- Remove it and shake off all the dust and dirt.
- And return it back to its proper place.
Note: The filter door won’t close if the filter is incorrectly placed. Take it as an indicator of whether you’ve placed the filter correctly.
#6: Replace the filter and brushes
Roomba uses a High-Efficiency Particulate Air (HEPA) filter. This type of filter captures 99% of dust, dirt, and allergen.
In fact, according to a study, it’s more effective in filtering smaller-sized particles.
HEPA filters are good in filtering dirt and dust. But since it’s used for regular cleaning, it’s advisable to replace your Roomba filter after a couple of months.
One experiment in Beijing showed that a HEPA filter loses 20% of effectiveness after 150 days.
“So, should I replace its filters after every 150 days?”
Sure, but iRobot recommends that you replace Roomba filters every 2 months.
Along with that, you should replace its brushes every 6-12 months. Especially if it already has bristles.
Doing this will help your Roomba collect more dirt and dust more efficiently.
#7: Use a humidifier or static guard
According to iRobot itself, Roomba might not be able to pick up dirt if it’s in a dry, static-prone environment.
To address the problem, you can either place a humidifier in the room. This will help humidify the air and prevent static buildup in any possible places.
Another solution is to use a static guard on static-prone areas. Especially on some types of carpets or rugs.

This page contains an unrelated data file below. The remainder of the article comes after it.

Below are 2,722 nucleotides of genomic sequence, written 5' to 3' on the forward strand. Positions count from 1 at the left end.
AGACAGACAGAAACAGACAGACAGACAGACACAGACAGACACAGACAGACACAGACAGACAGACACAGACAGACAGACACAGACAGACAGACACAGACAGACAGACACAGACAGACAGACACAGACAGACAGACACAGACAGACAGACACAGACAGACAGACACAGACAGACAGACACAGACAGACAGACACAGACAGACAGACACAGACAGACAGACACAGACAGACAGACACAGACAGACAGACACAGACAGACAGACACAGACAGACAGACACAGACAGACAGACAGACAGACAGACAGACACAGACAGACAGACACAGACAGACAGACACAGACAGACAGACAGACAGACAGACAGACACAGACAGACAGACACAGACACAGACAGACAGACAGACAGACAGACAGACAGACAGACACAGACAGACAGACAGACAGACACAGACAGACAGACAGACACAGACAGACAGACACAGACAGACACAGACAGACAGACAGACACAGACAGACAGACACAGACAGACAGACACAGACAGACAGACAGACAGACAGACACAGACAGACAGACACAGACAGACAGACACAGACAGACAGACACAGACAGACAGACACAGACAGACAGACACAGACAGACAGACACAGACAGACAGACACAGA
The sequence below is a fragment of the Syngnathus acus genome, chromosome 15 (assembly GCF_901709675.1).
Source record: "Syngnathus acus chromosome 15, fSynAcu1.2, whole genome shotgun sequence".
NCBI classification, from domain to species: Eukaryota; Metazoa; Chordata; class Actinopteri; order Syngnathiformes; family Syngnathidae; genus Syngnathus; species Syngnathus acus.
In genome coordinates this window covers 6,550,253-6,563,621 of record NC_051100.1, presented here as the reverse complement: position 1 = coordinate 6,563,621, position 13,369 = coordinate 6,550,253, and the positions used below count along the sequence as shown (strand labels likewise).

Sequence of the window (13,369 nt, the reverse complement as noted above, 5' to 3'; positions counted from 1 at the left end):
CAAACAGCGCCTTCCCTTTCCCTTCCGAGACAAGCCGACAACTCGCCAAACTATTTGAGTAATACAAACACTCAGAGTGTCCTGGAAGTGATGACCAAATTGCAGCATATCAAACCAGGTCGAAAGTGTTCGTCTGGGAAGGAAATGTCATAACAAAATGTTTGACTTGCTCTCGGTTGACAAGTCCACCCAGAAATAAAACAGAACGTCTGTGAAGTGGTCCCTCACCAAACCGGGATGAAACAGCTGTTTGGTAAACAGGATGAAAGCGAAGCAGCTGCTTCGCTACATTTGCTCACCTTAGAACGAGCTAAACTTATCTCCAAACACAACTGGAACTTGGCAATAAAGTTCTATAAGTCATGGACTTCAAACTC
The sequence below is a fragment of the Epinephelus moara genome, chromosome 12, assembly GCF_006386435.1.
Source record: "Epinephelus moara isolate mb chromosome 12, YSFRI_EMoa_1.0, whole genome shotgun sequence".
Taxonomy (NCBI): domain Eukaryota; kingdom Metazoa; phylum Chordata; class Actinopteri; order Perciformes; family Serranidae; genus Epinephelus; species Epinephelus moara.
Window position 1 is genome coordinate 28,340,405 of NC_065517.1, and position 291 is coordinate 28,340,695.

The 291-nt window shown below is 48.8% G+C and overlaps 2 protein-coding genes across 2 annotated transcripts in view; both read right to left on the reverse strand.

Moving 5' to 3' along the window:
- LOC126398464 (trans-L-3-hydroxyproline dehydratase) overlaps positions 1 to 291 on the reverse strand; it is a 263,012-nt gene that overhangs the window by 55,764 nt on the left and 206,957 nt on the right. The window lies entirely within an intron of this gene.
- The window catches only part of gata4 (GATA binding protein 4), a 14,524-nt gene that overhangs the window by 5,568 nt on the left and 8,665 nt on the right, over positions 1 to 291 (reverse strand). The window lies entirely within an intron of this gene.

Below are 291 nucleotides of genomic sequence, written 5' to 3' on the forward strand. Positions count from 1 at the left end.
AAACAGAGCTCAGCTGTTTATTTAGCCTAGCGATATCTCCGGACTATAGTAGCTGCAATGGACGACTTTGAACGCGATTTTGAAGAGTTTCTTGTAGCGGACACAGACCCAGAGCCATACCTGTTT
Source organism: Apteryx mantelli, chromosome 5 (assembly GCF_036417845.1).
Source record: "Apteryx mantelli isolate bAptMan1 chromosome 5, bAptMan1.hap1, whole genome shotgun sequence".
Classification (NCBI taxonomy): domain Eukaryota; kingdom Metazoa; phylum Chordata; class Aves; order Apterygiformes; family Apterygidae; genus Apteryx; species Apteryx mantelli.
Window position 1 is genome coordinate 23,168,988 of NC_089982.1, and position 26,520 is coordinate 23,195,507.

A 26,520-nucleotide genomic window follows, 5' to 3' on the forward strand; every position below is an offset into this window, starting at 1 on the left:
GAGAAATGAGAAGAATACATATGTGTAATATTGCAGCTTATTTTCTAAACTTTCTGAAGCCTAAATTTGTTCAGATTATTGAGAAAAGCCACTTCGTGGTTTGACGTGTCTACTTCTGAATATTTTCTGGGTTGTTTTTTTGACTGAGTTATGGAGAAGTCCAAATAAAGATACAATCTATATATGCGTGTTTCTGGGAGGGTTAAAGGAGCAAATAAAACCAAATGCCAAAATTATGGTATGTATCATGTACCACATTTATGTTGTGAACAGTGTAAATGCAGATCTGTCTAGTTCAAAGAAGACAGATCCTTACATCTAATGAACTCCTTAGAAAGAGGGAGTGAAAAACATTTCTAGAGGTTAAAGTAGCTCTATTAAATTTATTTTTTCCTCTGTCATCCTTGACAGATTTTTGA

You might also like: Why is my Roomba not cleaning all the rooms?
People also ask:
Where is the dirt sensor on a Roomba?
Roomba dirt sensors are located at the sides of the dustbin entry. These are the two block rectangles extending on the dustbin cutouts.
Roomba dirt sensor uses Dirt-Detect Technology to determine areas that need more cleaning.
When too much dirt impacts the sensor, Roomba will lead itself to clean a particular area even harder. This happens because of piezoelectricity.
Dirt Detect technology is activated when a light ring, clean button, or dirt detect indicator of the vacuum flashes a blue or white color. This depends on what series you’re using.
To see on which areas the Dirt Detect technology is activated, head to your Clean Map and look for dark green dots or areas.
How do I clean my Roomba dirt sensor?
Clean dirt sensors by using a microfiber cloth or melamine foam. As the sensor is sensitive, avoid using rough cleaning towels. For optimal performance, clean the dirt sensor every time you empty the dustbin.
Like any parts of the Roomba, dirt sensors should be cleaned after every use. As this will help the sensor function at its best.
There are six parts that you should clean:
- Two inner sensor ports (at the dustbin itself).
- Two outer sensor ports (at the dustbin itself).
- Two dirt sensors (at the sides of the dustbin entry).
Reading recommendation: 5 Reasons Why Your Roomba Keeps Going In Circles + 5 Fixes